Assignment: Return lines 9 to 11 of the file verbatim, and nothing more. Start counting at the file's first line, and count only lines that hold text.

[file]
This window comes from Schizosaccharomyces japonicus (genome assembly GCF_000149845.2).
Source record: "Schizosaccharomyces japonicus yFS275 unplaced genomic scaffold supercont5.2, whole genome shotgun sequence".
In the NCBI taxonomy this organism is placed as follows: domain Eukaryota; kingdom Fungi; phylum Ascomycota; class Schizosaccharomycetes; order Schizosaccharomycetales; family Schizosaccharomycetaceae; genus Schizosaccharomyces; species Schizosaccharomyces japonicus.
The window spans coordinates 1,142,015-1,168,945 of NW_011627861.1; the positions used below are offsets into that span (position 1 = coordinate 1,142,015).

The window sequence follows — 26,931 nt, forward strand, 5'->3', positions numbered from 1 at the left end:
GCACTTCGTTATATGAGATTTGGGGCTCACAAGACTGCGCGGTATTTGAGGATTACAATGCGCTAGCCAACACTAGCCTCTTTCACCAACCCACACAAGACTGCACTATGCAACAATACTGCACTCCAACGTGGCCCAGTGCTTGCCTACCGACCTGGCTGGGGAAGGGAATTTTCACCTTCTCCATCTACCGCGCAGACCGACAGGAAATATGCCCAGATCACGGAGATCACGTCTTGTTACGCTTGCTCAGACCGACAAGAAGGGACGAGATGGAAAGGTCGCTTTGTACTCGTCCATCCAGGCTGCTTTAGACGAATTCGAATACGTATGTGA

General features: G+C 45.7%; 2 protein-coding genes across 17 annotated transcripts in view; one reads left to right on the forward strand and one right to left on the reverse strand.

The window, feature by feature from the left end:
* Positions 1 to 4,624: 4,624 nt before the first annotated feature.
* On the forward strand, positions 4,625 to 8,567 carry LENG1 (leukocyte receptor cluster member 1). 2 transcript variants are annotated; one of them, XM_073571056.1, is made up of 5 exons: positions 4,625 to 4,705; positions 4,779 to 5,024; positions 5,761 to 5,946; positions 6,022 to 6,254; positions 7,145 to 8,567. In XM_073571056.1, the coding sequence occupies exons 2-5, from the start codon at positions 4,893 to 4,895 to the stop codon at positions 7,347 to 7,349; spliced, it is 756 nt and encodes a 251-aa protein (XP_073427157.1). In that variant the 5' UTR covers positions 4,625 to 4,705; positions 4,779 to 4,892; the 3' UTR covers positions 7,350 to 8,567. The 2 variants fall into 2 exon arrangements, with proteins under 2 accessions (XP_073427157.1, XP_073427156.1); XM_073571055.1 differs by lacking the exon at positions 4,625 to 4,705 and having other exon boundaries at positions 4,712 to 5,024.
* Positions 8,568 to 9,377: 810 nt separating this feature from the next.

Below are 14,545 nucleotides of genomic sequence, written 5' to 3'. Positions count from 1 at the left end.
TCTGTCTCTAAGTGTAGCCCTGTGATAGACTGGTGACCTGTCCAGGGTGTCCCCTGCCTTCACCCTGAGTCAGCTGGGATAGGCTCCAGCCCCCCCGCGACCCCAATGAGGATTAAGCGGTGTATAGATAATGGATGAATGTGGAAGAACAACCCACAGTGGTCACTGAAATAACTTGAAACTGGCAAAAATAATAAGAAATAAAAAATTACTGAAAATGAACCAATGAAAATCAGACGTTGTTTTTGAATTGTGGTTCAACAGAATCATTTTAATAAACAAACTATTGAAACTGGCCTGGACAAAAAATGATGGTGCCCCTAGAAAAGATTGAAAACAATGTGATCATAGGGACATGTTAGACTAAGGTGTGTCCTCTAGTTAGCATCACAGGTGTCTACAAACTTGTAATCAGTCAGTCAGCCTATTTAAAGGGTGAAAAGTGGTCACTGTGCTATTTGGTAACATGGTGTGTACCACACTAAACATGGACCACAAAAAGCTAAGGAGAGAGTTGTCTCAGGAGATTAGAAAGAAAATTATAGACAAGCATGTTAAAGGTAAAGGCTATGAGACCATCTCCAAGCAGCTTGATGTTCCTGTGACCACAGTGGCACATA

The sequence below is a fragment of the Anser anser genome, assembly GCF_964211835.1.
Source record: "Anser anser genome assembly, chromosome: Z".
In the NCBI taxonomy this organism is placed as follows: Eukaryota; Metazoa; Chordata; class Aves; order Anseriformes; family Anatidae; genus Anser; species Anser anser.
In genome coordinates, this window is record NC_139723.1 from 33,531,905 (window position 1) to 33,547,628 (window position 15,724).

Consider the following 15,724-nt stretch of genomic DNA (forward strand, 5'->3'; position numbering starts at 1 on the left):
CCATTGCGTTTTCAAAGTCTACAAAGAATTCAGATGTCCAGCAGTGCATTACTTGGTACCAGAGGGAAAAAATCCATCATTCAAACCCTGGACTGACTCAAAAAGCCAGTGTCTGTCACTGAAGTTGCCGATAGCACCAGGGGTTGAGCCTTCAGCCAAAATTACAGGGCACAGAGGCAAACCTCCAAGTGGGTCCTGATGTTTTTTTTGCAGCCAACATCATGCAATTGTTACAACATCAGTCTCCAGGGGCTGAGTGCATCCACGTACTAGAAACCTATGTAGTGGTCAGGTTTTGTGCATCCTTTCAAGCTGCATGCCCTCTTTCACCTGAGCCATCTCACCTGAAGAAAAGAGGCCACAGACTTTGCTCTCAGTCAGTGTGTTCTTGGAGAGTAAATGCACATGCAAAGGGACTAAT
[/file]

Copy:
* Positions 1 to 4,624: 4,624 nt before the first annotated feature.
* On the forward strand, positions 4,625 to 8,567 carry LENG1 (leukocyte receptor cluster member 1). 2 transcript variants are annotated; one of them, XM_073571056.1, is made up of 5 exons: positions 4,625 to 4,705; positions 4,779 to 5,024; positions 5,761 to 5,946; positions 6,022 to 6,254; positions 7,145 to 8,567. In XM_073571056.1, the coding sequence occupies exons 2-5, from the start codon at positions 4,893 to 4,895 to the stop codon at positions 7,347 to 7,349; spliced, it is 756 nt and encodes a 251-aa protein (XP_073427157.1). In that variant the 5' UTR covers positions 4,625 to 4,705; positions 4,779 to 4,892; the 3' UTR covers positions 7,350 to 8,567. The 2 variants fall into 2 exon arrangements, with proteins under 2 accessions (XP_073427157.1, XP_073427156.1); XM_073571055.1 differs by lacking the exon at positions 4,625 to 4,705 and having other exon boundaries at positions 4,712 to 5,024.
* Positions 8,568 to 9,377: 810 nt separating this feature from the next.